Home » Books »Charles Dowding » Currently Reading:

Organic Gardening – The natural no-dig way

February 11, 2013 Books, Charles Dowding No Comments

We’ve been very fortunate to get our manure-ingrained hands on a copy of the latest book from the Charles Dowding collection.

Entitled ‘Organic Gardening – The Natural No-Dig Way’, it is a new full colour edition of the original, the first (2007) of Charles’ many books on organic gardening using the no-dig approach.


Those of you who follow us on Twitter or have read of our exploits on this site, will know that we are dedicated devotees to the no-dig approach and never miss an opportunity to tell others of the benefits. We have Charles to thank for our conversion to this method, I recall fondly reading how these simple methods benefitted the soil, in his book ‘How to grow Winter Vegetables’. It all made so much sense and we were converted.



In 2012, Charles published another book ‘Charles Dowding’s Vegetable Course’ which turned out to be even more delightful with clear descriptions of the method and how to practise it. We were conversant with the methods by then and soaked up the advice.



I’m grateful that we discovered these books in the order that we did. In the first chapter of this latest edition, Charles appears to change his approach explaining - in what felt a most laboured way –  the damage that cultivation can do to a soil. Yes, it makes sense to us and I do feel his pain that so many people can’t see it too, but the first chapter simply doesn’t work. An established ‘digger’ is probably already hooked on the endorphin rush of sweaty labour and will be receiving great solace in digging down to the suburbs of Sydney, where the climate is a tad more friendly.

“Please don’t dig” cries Charles. Yes, we feel your pain. Some folks might never grasp it, but glorious photos of row upon row of  ’posh’ veg, growing happily in a wet English summer, will certainly chip away at their morale.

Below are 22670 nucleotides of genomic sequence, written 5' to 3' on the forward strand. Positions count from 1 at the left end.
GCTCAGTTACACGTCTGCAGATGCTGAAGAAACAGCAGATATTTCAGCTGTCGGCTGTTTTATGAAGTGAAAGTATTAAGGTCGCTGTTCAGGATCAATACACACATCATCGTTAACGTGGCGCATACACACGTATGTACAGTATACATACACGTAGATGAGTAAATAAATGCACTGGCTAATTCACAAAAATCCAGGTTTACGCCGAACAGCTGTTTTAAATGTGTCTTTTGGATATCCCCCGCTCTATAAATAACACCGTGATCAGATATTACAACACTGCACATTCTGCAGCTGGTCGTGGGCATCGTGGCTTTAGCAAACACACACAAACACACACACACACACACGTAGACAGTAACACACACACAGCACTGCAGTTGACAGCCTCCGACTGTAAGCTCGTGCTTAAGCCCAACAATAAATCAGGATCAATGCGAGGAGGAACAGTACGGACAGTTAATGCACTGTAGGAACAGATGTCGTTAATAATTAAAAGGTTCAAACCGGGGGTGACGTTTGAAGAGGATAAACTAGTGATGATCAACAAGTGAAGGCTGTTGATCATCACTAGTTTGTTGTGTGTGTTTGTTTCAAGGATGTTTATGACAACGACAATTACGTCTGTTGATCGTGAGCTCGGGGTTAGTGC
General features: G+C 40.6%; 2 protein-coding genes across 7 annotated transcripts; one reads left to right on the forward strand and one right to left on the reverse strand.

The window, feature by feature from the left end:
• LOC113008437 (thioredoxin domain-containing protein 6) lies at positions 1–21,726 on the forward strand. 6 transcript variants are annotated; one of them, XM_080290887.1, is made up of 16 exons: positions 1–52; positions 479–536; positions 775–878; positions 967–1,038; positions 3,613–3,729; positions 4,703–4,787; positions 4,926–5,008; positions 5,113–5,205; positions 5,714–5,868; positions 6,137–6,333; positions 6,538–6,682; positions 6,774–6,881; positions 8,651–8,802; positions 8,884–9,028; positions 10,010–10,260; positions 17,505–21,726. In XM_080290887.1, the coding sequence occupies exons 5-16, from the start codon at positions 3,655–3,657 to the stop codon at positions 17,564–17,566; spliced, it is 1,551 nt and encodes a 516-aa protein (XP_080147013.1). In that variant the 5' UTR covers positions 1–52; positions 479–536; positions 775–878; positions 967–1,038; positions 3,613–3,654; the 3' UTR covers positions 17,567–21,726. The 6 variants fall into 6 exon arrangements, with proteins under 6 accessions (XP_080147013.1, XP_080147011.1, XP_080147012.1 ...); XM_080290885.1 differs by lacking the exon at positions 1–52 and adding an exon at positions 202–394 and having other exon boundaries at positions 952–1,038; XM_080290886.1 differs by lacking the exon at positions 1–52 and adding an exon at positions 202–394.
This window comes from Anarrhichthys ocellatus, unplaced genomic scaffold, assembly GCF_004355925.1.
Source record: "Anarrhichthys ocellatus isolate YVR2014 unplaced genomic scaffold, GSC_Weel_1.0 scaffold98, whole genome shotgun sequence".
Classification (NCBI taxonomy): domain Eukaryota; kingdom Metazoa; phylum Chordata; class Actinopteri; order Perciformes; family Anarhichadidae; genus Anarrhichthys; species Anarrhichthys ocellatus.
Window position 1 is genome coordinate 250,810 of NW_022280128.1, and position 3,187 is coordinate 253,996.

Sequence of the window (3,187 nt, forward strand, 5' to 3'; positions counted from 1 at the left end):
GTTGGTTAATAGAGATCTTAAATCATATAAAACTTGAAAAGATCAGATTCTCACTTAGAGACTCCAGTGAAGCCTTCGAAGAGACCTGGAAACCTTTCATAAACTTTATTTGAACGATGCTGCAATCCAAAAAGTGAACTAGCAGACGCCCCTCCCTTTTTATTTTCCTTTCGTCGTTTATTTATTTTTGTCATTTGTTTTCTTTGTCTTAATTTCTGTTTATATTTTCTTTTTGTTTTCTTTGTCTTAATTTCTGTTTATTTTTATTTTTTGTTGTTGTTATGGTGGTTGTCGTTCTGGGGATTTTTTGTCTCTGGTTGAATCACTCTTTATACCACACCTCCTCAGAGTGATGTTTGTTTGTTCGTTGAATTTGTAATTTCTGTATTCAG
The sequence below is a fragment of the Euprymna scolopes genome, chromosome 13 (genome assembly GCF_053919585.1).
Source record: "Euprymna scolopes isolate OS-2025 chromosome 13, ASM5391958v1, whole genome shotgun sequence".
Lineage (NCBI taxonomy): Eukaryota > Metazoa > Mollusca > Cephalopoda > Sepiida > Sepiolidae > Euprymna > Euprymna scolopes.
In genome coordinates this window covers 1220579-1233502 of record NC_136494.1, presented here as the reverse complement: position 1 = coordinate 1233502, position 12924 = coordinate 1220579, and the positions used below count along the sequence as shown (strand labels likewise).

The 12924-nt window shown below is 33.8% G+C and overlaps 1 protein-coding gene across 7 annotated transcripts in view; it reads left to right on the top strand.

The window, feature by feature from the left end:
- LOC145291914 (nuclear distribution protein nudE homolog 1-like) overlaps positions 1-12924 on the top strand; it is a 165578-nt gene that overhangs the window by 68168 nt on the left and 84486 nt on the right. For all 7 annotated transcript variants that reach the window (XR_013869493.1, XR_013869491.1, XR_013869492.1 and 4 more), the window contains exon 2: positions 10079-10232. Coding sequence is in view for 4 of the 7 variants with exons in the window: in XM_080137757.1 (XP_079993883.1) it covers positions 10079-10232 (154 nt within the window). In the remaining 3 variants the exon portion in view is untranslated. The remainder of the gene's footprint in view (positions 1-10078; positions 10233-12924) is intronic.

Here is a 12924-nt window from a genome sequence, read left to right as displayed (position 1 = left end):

The rest of the book is a delight. The attention to detail, the recording of information from many years of the trialling and testing of both methods – digging and not-digging - is a tribute to Charles’ dedication to the methods described. This is still pioneering work, and the author draws on 3 decades of experience.

We are treated to chapter after chapter of information, where to grow, when to grow, distance to space, care and harvesting advice for most vegetables, herbs and fruit. The concept of double harvests is clearly described and this will entice many to attempt the no-dig approach. These no-dig methods produce soils which drain well, are warmer and more fertile than traditionally dug beds, making double harvests an easily achievable reality.

This book will undoubtedly become the ‘no-dig’ bible, as was its predecessor.

“The answer is in the soil”, says Charles and of course, we would have to agree.

Organic Gardening – the Natural No-Dig Way is available now from the publishers – Green Books




Comment on this Article:

Enter your email address to subscribe to this blog and receive notifications of new posts by email.

Log in with:

Follow us on